Ultraviolet’s use of intermediary human characters foreshadowed the later Blade film series, as it also did in its use of hi-tech vampire bashing gadgets. The members of Ultraviolet used carbon dum-dum bullets (wood, with little crosses on the tips) and alicin spray (derived from garlic). Even better, Ahearne took the idea that vampires couldn’t be seen in mirrors and extended it to modern technology – the vampire hunters carried video detectors on their guns which enabled them to determine who was a vampire and who was not. The vampires also could not be heard over electronic devices. It was so original, and the show had a substantial impact on the way vampires were represented on film and television.
“I don’t know if it really was that big an influence,” says Ahearne. “It came out here before Buffy and Blade, so it was before people had seen that kind of thing, seen vampires treated in that kind of way, though David Goyer did cite the show as an influence, which was very gratifying to hear!”
The show parts company with these American imports there. Whereas Blade and Buffy both rely on special effects, Ultraviolet deliberately avoided the use of them, having just a few in each episode.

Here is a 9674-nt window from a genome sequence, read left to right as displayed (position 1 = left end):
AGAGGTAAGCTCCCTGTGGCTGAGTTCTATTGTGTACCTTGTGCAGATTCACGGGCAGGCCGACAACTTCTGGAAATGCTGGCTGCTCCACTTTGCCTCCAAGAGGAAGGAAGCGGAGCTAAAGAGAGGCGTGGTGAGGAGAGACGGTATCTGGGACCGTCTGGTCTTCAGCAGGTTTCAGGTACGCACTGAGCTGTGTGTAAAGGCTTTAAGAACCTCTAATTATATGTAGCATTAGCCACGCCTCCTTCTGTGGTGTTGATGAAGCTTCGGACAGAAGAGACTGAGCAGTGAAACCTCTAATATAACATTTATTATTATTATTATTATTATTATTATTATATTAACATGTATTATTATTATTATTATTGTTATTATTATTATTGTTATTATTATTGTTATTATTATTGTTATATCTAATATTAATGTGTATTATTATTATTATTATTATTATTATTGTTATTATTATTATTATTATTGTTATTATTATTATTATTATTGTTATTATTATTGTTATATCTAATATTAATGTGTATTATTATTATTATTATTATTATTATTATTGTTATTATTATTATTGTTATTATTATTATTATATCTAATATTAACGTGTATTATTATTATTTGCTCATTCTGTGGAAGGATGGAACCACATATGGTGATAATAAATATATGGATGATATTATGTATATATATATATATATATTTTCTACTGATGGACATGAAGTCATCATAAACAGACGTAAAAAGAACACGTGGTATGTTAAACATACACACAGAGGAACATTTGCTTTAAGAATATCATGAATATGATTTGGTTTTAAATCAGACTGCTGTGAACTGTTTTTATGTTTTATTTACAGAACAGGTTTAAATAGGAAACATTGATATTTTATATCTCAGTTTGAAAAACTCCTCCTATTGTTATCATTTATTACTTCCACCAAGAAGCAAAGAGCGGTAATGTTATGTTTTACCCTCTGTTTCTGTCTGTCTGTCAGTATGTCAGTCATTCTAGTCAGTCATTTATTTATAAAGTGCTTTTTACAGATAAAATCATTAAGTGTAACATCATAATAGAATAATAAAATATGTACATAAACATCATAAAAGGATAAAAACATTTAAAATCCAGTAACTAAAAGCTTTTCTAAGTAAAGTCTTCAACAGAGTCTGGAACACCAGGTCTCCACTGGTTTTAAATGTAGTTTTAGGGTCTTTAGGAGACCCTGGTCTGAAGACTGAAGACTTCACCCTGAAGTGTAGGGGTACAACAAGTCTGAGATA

“The trouble is, they cost so much,” says Ahearne. “Even something as seemingly straightforward as car chase takes time and money to do. When you’re shooting six hours of TV on a short timescale, you just can’t do it, even though Ultraviolet was an expensive series. I think that’s one of the big advantages of writing my own stuff, though I sometimes prefer to film someone else’s, it lets you know exactly what you can achieve from the outset. You’re not going to sit there and write ‘insert action sequence’ if you know from directing that it won’t be possible under the constraints of a TV schedule. And I think it’s the same with CG. Obviously now you can do a lot more than you could even seven years ago, but that takes time. If you give people weeks and loads of cash then they’ll come up with something really amazing, but often they don’t have that luxury so you end up with something that, well, still looks like a rubber monster!”
It may have been done for purely pragmatic reasons, but Ahearne’s reluctance to go the route of the big bang means that Ultraviolet has not become dated, something Ahearne points out happen to many older shows (he once said Blake’s 7, respected at the time, now looks like “A joke”, for example). In fact Ultraviolet still looks fresh, primarily due to Ahearne’s directorial style and his clever use of dusk and dawn light. However, this was something that made it all a little bit difficult.
“Shooting TV is not like making a film. You can’t go back and do it again if the light’s not right, and that’s another thing we had to take into account when writing the episodes. Originally the show was going to be about a vampire detective, but then I realised that it would all have to be night shoots, and that is hard. Even Ultraviolet, which we shot large parts of during the day, was logistically complicated. It was very hard work, especially directing all six episodes. That’s not something you usually do on a series like that, so it was very tiring.”